Passed in 1997, the Federal Volunteers Protection Act (VPA) was crafted with the purpose of limiting the amount of legal and financial liability that volunteers to nonprofit organizations—including unpaid Directors—might have otherwise been subject to for harms caused in the course of their service. In drafting the Act, Congress made explicit its goal to “promote the interests” of churches and nonprofits by providing“certain protections from liability abuses related to volunteers serving nonprofit organizations and governmental entities” (42 U.S.C. § 14501). The passage of the Act was in response to a decrease in volunteerism in society at large, which Congress attributed in part to a belief that church and ministry volunteers were facing financial harm because they were judged to have caused some sort of harm to others in the course of their volunteer efforts.
The VPA supercedes any state laws that provide a lower standard of protection to volunteers—but states may provide a stronger level of protection to their volunteer citizens.
According to the VPA, a volunteer is someone:
performing services for a nonprofit organization or a governmental entity who does not receive—
(A)compensation (other than reasonable reimbursement or allowance for expenses actually incurred); or
(B) any other thing of value in lieu of compensation,in excess of $500 per year, and such term includes a volunteer serving as a director, officer, trustee, or direct service volunteer. (42 U.S.C. § 14505 (6))
The Act provides immunity from personal liability although there are some exceptions to the immunity Namely, in order to qualify for immunity, the Director must have been acting “within the scope of his or her responsibilities at the time of the alleged acts or omissions;” must have been “properly licensed, certified, or authorized to act” in cases where such qualification was “appropriate or required”; the harm caused must not have happened as a result of “willful, criminal, or reckless misconduct, gross negligence, or a conscious, flagrant indifference to the rights or safety of the individual harmed”; and the harm caused must not have been “caused by the volunteer operating a motor vehicle, vessel, or aircraft where the State requires an operator’s license and insurance” (42 U.S.C § 14503).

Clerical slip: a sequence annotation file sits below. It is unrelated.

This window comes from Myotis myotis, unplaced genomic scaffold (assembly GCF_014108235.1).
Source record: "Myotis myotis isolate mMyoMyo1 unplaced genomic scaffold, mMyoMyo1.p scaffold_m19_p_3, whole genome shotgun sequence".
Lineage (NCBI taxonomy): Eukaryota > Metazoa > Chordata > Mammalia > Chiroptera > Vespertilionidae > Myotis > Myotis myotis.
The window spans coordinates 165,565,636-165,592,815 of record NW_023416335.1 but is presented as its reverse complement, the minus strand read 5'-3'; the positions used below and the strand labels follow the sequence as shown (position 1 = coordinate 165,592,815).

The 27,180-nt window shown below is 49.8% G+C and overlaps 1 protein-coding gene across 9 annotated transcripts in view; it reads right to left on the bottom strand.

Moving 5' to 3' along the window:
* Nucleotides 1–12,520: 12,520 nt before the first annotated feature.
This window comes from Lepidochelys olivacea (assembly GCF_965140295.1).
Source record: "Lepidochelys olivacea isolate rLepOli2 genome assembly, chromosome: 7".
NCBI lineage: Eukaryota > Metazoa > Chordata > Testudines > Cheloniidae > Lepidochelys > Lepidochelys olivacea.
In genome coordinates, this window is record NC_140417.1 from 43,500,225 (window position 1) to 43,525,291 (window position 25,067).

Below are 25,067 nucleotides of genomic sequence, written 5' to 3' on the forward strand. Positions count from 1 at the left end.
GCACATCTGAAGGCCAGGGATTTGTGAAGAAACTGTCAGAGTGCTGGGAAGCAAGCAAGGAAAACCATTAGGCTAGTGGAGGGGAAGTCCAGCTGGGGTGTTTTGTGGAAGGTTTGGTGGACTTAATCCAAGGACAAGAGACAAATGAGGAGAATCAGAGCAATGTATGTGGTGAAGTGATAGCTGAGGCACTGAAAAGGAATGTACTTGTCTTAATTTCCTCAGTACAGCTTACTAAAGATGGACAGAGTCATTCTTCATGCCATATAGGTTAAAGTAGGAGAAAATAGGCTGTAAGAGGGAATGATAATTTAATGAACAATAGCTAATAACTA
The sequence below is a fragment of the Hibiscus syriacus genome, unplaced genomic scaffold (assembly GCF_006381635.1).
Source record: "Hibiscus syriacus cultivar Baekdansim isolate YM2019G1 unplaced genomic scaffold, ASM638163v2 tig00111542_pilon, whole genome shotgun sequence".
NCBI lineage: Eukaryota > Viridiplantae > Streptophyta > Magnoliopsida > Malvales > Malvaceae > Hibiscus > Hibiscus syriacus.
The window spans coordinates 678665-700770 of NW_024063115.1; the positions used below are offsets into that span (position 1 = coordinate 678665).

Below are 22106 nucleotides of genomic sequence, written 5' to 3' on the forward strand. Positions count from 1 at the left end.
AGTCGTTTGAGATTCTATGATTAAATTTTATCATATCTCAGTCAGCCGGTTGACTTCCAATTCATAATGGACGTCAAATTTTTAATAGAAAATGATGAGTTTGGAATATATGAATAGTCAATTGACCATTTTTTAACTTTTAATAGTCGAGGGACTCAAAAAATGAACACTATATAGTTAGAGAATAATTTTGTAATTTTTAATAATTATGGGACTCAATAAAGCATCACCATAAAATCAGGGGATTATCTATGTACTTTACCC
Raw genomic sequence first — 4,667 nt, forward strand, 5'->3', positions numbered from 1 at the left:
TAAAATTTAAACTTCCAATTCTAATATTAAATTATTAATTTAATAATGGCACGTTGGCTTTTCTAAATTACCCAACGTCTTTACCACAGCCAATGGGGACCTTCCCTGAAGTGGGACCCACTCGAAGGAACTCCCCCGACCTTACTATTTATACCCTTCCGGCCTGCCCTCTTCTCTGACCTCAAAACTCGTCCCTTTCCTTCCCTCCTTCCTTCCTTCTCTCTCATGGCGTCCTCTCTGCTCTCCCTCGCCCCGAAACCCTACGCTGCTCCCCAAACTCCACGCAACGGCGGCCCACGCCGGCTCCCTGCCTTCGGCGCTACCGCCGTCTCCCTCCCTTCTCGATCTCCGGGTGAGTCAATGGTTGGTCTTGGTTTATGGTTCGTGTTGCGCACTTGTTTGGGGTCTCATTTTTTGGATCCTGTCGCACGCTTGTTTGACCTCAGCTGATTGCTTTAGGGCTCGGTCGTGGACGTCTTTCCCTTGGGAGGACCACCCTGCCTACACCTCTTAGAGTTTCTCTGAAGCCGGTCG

When a church, ministry, or other nonprofit organization in Arizona needs advice about the liability of its Directors, Board Members, or other volunteers, Provident Law’s church and nonprofit attorneys are here to help. We recognize how essential these organizations are to society, and we provide broad transactional and general counsel services to keep them running smoothly. Contact us to learn more.